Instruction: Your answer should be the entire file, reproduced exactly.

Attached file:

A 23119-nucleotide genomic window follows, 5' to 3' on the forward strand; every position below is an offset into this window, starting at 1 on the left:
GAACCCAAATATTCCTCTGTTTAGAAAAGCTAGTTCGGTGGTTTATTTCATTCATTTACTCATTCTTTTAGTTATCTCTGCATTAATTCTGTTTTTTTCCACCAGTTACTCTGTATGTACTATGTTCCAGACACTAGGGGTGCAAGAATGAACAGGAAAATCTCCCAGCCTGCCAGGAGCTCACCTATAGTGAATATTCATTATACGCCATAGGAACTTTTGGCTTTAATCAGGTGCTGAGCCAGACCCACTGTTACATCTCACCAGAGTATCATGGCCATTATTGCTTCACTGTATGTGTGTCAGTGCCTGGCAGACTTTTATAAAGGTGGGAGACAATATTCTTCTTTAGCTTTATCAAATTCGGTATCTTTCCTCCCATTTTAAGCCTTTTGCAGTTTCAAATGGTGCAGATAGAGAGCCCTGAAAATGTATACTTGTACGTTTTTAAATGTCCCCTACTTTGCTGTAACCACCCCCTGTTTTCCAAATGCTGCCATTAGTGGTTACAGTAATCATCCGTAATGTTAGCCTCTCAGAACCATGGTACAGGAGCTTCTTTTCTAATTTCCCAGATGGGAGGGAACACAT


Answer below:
A 23119-nucleotide genomic window follows, 5' to 3' on the forward strand; every position below is an offset into this window, starting at 1 on the left:
GAACCCAAATATTCCTCTGTTTAGAAAAGCTAGTTCGGTGGTTTATTTCATTCATTTACTCATTCTTTTAGTTATCTCTGCATTAATTCTGTTTTTTTCCACCAGTTACTCTGTATGTACTATGTTCCAGACACTAGGGGTGCAAGAATGAACAGGAAAATCTCCCAGCCTGCCAGGAGCTCACCTATAGTGAATATTCATTATACGCCATAGGAACTTTTGGCTTTAATCAGGTGCTGAGCCAGACCCACTGTTACATCTCACCAGAGTATCATGGCCATTATTGCTTCACTGTATGTGTGTCAGTGCCTGGCAGACTTTTATAAAGGTGGGAGACAATATTCTTCTTTAGCTTTATCAAATTCGGTATCTTTCCTCCCATTTTAAGCCTTTTGCAGTTTCAAATGGTGCAGATAGAGAGCCCTGAAAATGTATACTTGTACGTTTTTAAATGTCCCCTACTTTGCTGTAACCACCCCCTGTTTTCCAAATGCTGCCATTAGTGGTTACAGTAATCATCCGTAATGTTAGCCTCTCAGAACCATGGTACAGGAGCTTCTTTTCTAATTTCCCAGATGGGAGGGAACACAT